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Discussed by jeff shumway New York State Social Impact Bond - Anti-Recidivism 2013
Discussed by jeff shumway Philadelphia City Council Hearing On Social Impact Bonds 2016
Start Date 2016-03-02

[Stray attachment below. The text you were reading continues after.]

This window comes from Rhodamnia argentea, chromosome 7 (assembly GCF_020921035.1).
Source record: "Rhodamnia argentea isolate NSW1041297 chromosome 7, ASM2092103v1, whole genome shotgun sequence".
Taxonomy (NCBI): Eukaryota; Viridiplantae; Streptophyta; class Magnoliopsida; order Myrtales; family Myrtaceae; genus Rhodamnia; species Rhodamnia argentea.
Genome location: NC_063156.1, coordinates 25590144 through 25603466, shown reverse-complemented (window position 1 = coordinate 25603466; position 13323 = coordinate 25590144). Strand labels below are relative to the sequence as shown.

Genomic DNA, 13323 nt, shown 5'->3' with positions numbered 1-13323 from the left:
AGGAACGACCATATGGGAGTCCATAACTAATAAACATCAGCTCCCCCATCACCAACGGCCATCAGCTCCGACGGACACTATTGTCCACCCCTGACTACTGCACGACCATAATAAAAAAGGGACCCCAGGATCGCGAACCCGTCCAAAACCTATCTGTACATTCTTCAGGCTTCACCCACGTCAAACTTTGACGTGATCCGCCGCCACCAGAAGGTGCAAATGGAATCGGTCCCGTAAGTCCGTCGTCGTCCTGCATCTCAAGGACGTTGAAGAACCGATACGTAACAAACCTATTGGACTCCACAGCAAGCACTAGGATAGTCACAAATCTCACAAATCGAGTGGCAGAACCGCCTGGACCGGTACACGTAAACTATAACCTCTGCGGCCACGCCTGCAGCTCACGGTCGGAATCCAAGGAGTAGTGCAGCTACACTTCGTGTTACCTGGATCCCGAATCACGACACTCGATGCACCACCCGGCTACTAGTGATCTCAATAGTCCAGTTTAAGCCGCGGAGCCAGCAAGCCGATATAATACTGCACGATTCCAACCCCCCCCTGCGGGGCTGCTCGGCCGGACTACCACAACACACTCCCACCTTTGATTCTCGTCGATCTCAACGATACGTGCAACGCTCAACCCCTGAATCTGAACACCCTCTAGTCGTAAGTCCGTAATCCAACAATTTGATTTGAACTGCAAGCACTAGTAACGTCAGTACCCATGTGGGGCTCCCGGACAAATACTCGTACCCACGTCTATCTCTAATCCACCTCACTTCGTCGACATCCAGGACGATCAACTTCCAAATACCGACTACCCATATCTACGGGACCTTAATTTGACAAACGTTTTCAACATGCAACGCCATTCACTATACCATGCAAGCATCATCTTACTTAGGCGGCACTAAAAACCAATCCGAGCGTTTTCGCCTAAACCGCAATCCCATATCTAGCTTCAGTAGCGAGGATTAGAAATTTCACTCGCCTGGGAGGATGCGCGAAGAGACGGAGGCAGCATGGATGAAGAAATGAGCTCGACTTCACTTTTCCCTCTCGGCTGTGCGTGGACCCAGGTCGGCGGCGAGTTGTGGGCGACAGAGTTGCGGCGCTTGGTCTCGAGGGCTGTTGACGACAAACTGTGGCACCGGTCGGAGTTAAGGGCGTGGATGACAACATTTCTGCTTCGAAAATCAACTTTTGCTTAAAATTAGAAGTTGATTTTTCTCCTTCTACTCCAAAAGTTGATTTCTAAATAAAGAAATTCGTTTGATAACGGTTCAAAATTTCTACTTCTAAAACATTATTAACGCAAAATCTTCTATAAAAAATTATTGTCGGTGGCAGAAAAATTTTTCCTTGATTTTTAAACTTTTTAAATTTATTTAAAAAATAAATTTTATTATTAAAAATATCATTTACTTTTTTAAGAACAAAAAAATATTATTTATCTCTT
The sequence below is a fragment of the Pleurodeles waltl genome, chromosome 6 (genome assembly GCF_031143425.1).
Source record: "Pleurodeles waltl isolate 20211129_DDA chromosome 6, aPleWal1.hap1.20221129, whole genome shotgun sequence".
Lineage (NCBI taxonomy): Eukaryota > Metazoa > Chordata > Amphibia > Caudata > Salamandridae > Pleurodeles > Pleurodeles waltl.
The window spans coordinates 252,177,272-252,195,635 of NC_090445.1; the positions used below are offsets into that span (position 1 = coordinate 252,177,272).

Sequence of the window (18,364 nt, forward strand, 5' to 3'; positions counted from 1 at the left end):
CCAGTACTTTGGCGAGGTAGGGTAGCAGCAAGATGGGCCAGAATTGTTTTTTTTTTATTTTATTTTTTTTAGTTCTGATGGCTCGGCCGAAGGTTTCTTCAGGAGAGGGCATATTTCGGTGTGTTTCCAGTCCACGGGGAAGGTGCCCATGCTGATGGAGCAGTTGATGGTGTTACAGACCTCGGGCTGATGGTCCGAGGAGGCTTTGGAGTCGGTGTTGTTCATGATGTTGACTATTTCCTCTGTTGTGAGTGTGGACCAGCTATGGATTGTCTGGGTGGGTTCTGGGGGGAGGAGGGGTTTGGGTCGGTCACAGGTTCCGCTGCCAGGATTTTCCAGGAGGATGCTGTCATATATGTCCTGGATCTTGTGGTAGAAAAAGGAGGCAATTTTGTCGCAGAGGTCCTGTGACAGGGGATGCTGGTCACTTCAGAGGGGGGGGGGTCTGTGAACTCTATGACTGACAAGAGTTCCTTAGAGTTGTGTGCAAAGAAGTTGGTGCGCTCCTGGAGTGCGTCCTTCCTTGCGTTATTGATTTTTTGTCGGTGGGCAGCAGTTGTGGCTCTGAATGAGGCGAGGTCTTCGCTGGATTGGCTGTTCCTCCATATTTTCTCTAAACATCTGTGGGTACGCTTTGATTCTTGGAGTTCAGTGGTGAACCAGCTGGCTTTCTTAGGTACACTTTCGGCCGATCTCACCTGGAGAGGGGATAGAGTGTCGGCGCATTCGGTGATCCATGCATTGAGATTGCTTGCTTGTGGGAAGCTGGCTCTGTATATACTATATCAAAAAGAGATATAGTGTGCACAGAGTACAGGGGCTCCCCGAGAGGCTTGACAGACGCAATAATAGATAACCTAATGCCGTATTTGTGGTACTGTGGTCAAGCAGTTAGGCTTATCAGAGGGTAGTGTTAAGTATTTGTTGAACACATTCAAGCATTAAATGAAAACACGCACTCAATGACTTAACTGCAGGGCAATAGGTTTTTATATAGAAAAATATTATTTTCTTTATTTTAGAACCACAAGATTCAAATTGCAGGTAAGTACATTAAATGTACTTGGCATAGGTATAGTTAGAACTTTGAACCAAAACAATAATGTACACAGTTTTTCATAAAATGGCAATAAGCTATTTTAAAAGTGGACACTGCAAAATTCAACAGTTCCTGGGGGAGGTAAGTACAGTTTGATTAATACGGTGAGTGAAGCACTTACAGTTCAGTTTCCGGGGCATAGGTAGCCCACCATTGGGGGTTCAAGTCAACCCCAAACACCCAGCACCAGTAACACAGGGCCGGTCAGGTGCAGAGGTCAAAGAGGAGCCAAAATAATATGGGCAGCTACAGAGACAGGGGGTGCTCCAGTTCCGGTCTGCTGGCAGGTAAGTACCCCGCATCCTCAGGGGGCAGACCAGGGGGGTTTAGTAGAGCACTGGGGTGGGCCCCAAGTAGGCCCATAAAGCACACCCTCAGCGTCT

Notes COUNCILMAN GREEN: Thank you, 14 Madam Chair. 15 I just wanted to spend some 16 time to kind of walk through the New York 17 workforce reentry transaction and get 18 some numbers in reference to that 19 transaction. 20 So what was the term of that 21 model or that project? 22 MR. SHUMWAY: So in that 23 particular model, the full project is 5.5 24 years. There are two overlapping cohorts 25 of four years each. Each one has 1,000 Page 70  STREHLOW & ASSOCIATES, INC. (215) 504-4622 Committee on Public Health and Human Services March 2, 2016 1 3/2/16 - PUBLIC HEALTH - BILL 160018, etc. 2 participants. 3 COUNCILMAN GREEN: And what 4 were the total amount of dollars? 5 MR. SHUMWAY: So 13.5 million 6 was raised from the high net worth 7 individuals and went to the Center for 8 Employment Opportunities to fund its 9 operations, its expanded operations. 10 COUNCILMAN GREEN: And then 11 what was the -- I guess for the 12 investors, what was the rate of return 13 for them? 14 MR. SHUMWAY: So there has been 15 no rate of return yet. We're still in 16 the -- 17 COUNCILMAN GREEN: Well, if the 18 metrics are made, what would be the rate 19 of return? 20 MR. SHUMWAY: Right. So the 21 baseline estimate is between 3 and 5 22 percent. There's a cap on the return 23 that can be achieved, and that's quite 24 common across these type of projects. 25 The cap in our case is 12.5 percent. So Page 71 STREHLOW & ASSOCIATES, INC. (215) 504-4622 Committee on Public Health and Human Services March 2, 2016 1 3/2/16 - PUBLIC HEALTH - BILL 160018, etc. 2 if you had outcomes that were much better 3 than we had seen in the prior evidence, 4 the investors can't reap beyond that. 5 And then they can actually lose up to 90 6 percent of all the money they put in if 7 the outcomes don't meet certain 8 thresholds. 9 COUNCILMAN GREEN: So in the -- 10 and this is a question now for the entire 11 panel. For the Pay for Success bonds or 12 social impact bonds, how does the 13 borrowing costs of this type of 14 investment differ from a traditional 15 general obligation or GO bond? Page 72 16 MR. SHUMWAY: 17 should answer that one. 18 MR. RACHLIN: 19 returns to investors or 20 costs have ranged anywhere from sort of 3 21 to 6 or 7 percent in most circumstances, 22 with the possibility for larger returns 23 if things go significantly better than 24 expected, but the sort of baseline 25 borrowing cost has been in that kind of I think Andy Sure. So the the borrowing STREHLOW & ASSOCIATES, INC. (215) 504-4622 Committee on Public Health and Human Services March 2, 2016 1 3/2/16 - PUBLIC HEALTH - BILL 160018, etc. 2 range, which makes it a couple of 3 percentage points more expensive than Page 73 4 borrowing 5 6 important 7 is the question of what the risk-adjusted 8 return is on these investments. General 9 obligation bonds that are backed by the for general obligation bonds. I think that there's an sort of context for that, which 10 full faith and credit of the body issuing 11 them basically say you're going to get 12 paid no matter what. We're going to 13 borrow this money to build a highway, and 14 whether or not we build it, we're going 15 to pay you. 16 These are a much higher risk 17 investment. They're saying we're only 18 going to pay you if a whole bunch of very 19 complicated things happen, which makes 20 them significantly riskier. If you were 21 to try to calculate, that would be very 22 difficult, if you were trying to 23 calculate a risk-adjusted return. 24 Investors are basically accepting a below 25 market rate return for these investments STREHLOW & ASSOCIATES, INC. (215) 504-4622 Committee on Public Health and Human Services March 2, 2016 1 3/2/16 - PUBLIC HEALTH - BILL 160018, etc. 2 in exchange for the social good that they 3 expect them to do. Page 74 4 5 that cost 6 process? 7 8 That's an 9 COUNCILMAN GREEN: And does also include the evaluation MR. RACHLIN: Yes. Yeah. all-in net return. MR. SHUMWAY: If I can make the 10 same point from a slightly different 11 perspective. I spent many years advising 12 non-profits. The number of pilot 13 programs and non-profit programs which 14 have not shown outcomes when scaled up or 15 expanded is tremendous. Almost all 16 non-profit programs when scaled up do not 17 find the outcomes that you would expect. 18 So we're actually asking the investors to 19 take on a significant risk, a risk that 20 we have not as a society figured out how 21 to handle yet, and they're doing it at 3 22 to 7 percent. So this is a massive 23 undertaking for us as a society, and to 24 be able to shift that risk is actually a 25 major part of what we're doing. STREHLOW & ASSOCIATES, INC. (215) 504-4622 Committee on Public Health and Human Services March 2, 2016 1 3/2/16 - PUBLIC HEALTH - BILL 160018, etc. 2 I think often we have trouble 3 as the intermediary at Social Finance 4 explaining to government how massive that 5 risk transfer is. But that risk transfer 6 is a big part of what we're doing, and as 7 Andy said, we're not getting 8 risk-adjusted returns given what risk has 9 been taken on. 10 COUNCILMAN GREEN: And this 11 next question is more in reference to 12 more prospective. Looking at this model 13 and just looking at some of the attempts 14 that have been made regarding either 15 recidivism or education or homelessness, 16 if I put my former banker or securities 17 lawyer hat on, from an investor 18 perspective, I may be -- if I may be 19 interested in these types of bonds going 20 forward, I may be more likely to do maybe 21 recidivism as opposed to homelessness or 22 education or reading attainment, because 23 in the homelessness world or educational 24 attainment, there are other variables 25 that may impact the success. Whereas, Page 75 STREHLOW & ASSOCIATES, INC. (215) 504-4622 Committee on Public Health and Human Services March 2, 2016 1 3/2/16 - PUBLIC HEALTH - BILL 160018, etc. 2 recidivism, it's a different perspective. 3 So are there any concerns about 4 investors going forward may be less 5 willing to invest in those type of 6 programs as opposed to like recidivism? 7 MR. SHUMWAY: I think the 8 reason the recidivism is where this all 9 started, so if you go back to the UK 10 where the social impact bond was 11 pioneered by our Social Finance 12 colleagues there, it's because there's a 13 clear cost of remediation, as Noelle 14 mentioned, and it's a heavy cost and it's 15 concentrated in a single agency. Much of 16 the cost of putting together one of these 17 is in negotiating with the government. 18 Andsotobe able to negotiate with a 19 single payor and a single agency is much, 20 much easier. 21 I don't see anything standing 22 in the way of doing this with many other 23 issue areas, except that and if you think 24 of homelessness -- and Andy can speak 25 more to this in some of the other Page 76 STREHLOW & ASSOCIATES, INC. (215) 504-4622 Committee on Public Health and Human Services March 2, 2016 1 3/2/16 - PUBLIC HEALTH - BILL 160018, etc. 2 deals -- you're talking about Medicaid 3 savings, which is obviously split between 4 state and federal funding streams. 5 You're potentially talking about 6 emergency department, jail, police, court 7 costs. So you have a wrong pockets 8 problem, which gets fairly complex. 9 So that's one of the things 10 that we think through. We think through 11 that, is there interest from the payor. 12 We also think through is there an 13 intervention we believe in based on the 14 evidence, are there scalable service 15 providers, is there a target population 16 that wants this service, because, 17 frankly, there are needs that are also 18 not translating into demand for services, 19 which is problematic for us. There are a Page 77 20 number of 21 22 any major 23 be applied. 24 MR. RACHLIN: I agree. If you 25 look at -- there's, give or take, criteria here. But on its face, I don't see issue area where this could not STREHLOW & ASSOCIATES, INC. (215) 504-4622 Committee on Public Health and Human Services March 2, 2016 1 3/2/16 - PUBLIC HEALTH - BILL 160018, etc. 2 $300-plus million worth of Pay for 3 Success transactions being contemplated 4 across the country as we speak, and if 5 you look at the policy areas in which 6 they are seeking to intervene, they are 7 actually trending toward early childhood 8 education as the largest share of that 9 pie. And I think that's indicative of 10 where people's interests are. We 11 certainly were eager to invest in 12 homelessness-related and the foster 13 care-related projects that we did, and 14 other investors were as well. So I think 15 for well-constructed projects that are -- 16 that represent real opportunity, there's 17 going to be interest across a lot of 18 policy areas. 19 COUNCILMAN GREEN: Ms. Baldini, 20 you talked about an article you put in 21 Cascade, which, from my recollection, 22 that's the Federal Reserve's publication, 23 and you talked about risk and rewards. 24 For the bonds that have -- I believe one 25 or two may have already closed, and have Page 78 STREHLOW & ASSOCIATES, INC. (215) 504-4622 Committee on Public Health and Human Services March 2, 2016 1 3/2/16 - PUBLIC HEALTH - BILL 160018, etc. 2 there been any concerns that if metrics 3 were not met, the impact on social impact 4 bonds going forward? 5 MS. BALDINI: Examples of ones 6 that have not met their performance 7 metrics? 8 COUNCILMAN GREEN: Right. For 9 the ones that have closed -- and I can't 10 recall if they met their metrics or not. 11 MS. BALDINI: There was, and 12 that was a significant part of the 13 meeting that we held here locally to 14 increase knowledge of this topic. On 15 Rikers Island in New York, there was an 16 example where the intervention did not 17 meet the set performance benchmarks, so 18 the city did not pay for those services. 19 And that's why right now it's really 20 important that philanthropy is also 21 interested in becoming involved. It's 22 very collaborative currently, because 23 there is quite a bit of risk and most 24 investors aren't willing to fully take on 25 that risk. So at this point, we see Page 79 STREHLOW & ASSOCIATES, INC. (215) 504-4622 Committee on Public Health and Human Services March 2, 2016 1 3/2/16 - PUBLIC HEALTH - BILL 160018, etc. 2 philanthropic institutions coming in to 3 provide some risk capital. And so that 4 was certainly the case in New York with 5 Bloomberg Philanthropies. But they came 6 to speak with us and other Philadelphia 7 stakeholders at that meeting just about 8 really what did that failure mean, and in 9 a way, it proved that this tool does 10 shift the risk to the investors or in the 11 philanthropic institutions versus being 12 on the taxpayer when you're seeking those 13 outcomes. 14 MR. RACHLIN: I was just going 15 to offer that that makes us in the early 16 stages of Pay for Success or social 17 impact bonds very much like other tools 18 that have been created to achieve similar 19 outcomes over time. I think about the 20 early days of the Low Income Housing Tax 21 Credit when there were people -- it was 22 less well understood how to execute it 23 the right way. There were more failures. 24 And so investors were paying 80 or 82 25 cents on the dollar for those tax Page 80 STREHLOW & ASSOCIATES, INC. (215) 504-4622 Committee on Public Health and Human Services March 2, 2016 1 3/2/16 - PUBLIC HEALTH - BILL 160018, etc. 2 credits. At this point, the Low Income 3 Housing Tax Credit world has figured 4 out -- has become very sophisticated. 5 There are very, very, very few failures, 6 and so investors are paying 98 or 99 7 cents on the dollar because they see much 8 less risk. So it's not -- it's certainly 9 not an unprecedented stage we're at. 10 MS. BALDINI: And we're also 11 interested in the opportunity to learn 12 from those failures, so how can the 13 service providers in New York share the 14 lessons that they learned. And we've had 15 that evaluation component, which in most 16 funding scenarios we wouldn't have. We 17 wouldn't be able to clearly track it as 18 well as we can through a social impact 19 bond. 20 COUNCILMAN GREEN: Madam Chair, 21 I have one last follow-up question. 22 In reference to -- Mr. Shumway, 23 you talked about negotiations with the 24 public sector and cities and getting to 25 explain the shift of risk, and I'm Page 81 STREHLOW & ASSOCIATES, INC. (215) 504-4622 Committee on Public Health and Human Services March 2, 2016 1 3/2/16 - PUBLIC HEALTH - BILL 160018, etc. 2 assuming -- and I hate to assume, but 3 part of that conversation may be from the 4 public sector perspective why are we 5 paying this type of rate of return, and 6 giving examples, you said 3.5 on one 7 project up to 12.5. 8 What has been the pushback or 9 conversations from the public sector in 10 reference to that and how were you able 11 to overcome them? 12 MR. SHUMWAY: Right. 13 Absolutely. So the immediate question 14 that comes up when you explain this 15 concept is, smart folks will say why 16 don't we just pay for this service if 17 it's so good. And that's absolutely 18 possible. If government wants to 19 contract in an outcomes-based way through 20 a performance-based contract and simply 21 put some of the payment to the non-profit 22 at risk, it can do that. What you're 23 getting here is the ability to put it all 24 at risk and to shift that risk onto 25 investors. Page 82 STREHLOW & ASSOCIATES, INC. (215) 504-4622 Committee on Public Health and Human Services March 2, 2016 1 3/2/16 - PUBLIC HEALTH - BILL 160018, etc. 2 So the idea of paying for risk 3 is not something that government, for 4 performance risk, is not something that 5 government is particularly familiar with. 6 There are some instances where 7 performance-based contracting is used at 8 different levels of government, but it's 9 for things like -- the performance 10 outcome is cleanliness of the building or 11 uptime of the IT system. It's not 12 something that has been done in human 13 services before. So that's a bit of a 14 leap. 15 Having that conversation about 16 paying for the risk transfer is tough. 17 There are a bunch of legal things that 18 come along with that as well. In other 19 words, how you write the termination 20 clauses in the contract. So, for 21 instance, if government makes some shift 22 in policy that obviates the need for this 23 service moving forward, who is 24 responsible? How are investors repaid 25 and, if so, at what rate? How is the Page 83 STREHLOW & ASSOCIATES, INC. (215) 504-4622 Committee on Public Health and Human Services March 2, 2016 1 2 3 4 5 6 7 8 9 10 11 12 13 14 15 16 17 18 19 20 21 22 23 24 25 3/2/16 - PUBLIC HEALTH - BILL 160018, etc. non-profit made whole? How do we wind down services in a way that's responsible for the participants? That all has to be thought through in a way which is not typical of the normal contract. So that just requires education and more thought than the typical contract.